Adamson Advisory

What Do You Want To Be Famous For?

When I am coaching managing partners, I often go to some of the lessons I learned from David Maister. If you don’t know of David Maister, I urge you to visit his website and read his bio and some of his articles.

Until his retirement in 2009, David Maister was widely acknowledged as one of the world’s leading authorities on the management of professional service firms (such as law, accounting, and consulting firms, and companies providing engineering, advertising and executive search services).

For three decades he advised the top firms in these professions, around the world, covering all strategic and managerial issues.

He is the author of the bestselling books:

  • Managing the Professional Service Firm (1993),
  • True Professionalism (1997),
  • The Trusted Advisor (2000),
  • Practice What You Preach (2001),
  • First Among Equals (2002),
  • Strategy and the Fat Smoker (2008).

At my firm, we gave True Professionalism to every new accounting graduate and asked them to read the first two chapters right away and the rest at their leisure.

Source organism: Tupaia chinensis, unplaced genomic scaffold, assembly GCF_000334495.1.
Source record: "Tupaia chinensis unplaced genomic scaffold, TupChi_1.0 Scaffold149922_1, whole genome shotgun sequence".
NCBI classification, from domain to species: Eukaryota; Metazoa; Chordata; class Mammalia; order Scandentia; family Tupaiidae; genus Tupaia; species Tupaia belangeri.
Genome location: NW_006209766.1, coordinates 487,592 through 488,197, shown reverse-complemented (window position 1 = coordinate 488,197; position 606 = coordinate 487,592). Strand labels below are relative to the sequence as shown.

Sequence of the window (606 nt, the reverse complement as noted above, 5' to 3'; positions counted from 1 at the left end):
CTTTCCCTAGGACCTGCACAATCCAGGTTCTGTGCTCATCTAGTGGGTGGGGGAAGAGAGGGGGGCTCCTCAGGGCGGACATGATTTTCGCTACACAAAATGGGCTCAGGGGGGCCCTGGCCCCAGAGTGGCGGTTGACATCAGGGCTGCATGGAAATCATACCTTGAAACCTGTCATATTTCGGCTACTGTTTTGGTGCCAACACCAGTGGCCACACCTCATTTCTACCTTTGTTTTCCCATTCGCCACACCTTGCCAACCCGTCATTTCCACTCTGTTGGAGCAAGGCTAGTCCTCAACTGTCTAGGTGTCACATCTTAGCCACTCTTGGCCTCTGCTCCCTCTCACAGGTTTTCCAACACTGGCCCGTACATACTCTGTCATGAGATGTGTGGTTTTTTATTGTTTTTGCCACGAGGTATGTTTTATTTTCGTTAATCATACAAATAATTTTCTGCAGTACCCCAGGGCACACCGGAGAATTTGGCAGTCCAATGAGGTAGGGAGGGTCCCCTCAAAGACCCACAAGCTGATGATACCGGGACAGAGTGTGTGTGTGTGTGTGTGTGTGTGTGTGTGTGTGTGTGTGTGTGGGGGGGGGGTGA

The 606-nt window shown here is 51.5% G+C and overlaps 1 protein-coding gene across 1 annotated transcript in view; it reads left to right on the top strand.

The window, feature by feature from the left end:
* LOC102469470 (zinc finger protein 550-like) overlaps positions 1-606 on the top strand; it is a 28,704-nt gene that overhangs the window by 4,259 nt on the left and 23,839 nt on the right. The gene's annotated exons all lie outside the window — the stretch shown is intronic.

Maister would often talk about, “What do you want to be famous for? What’s going to make you distinctive?” He had a great story about how he was asked that question when he was a new professor at Harvard. Of course, he was stumped at first but his mentor asked him to think about it and respond in a few days. He more or less blundered into professional service firms and the rest is history.

As you work with your partners, to coach them to more success, try asking them what they want to be famous for.

Here are some David Maister examples:

What Do You Want To Be Famous For?

(What’s going to make you distinctive?)

Intellectual thought leader in a particular service area

Industry expert

Superior client counseling skills

Special abilities in practice development

Special ability to work with certain types of clients (such as, entrepreneurs, high net worth individuals, etc.)

Superior ability to transfer skills to others

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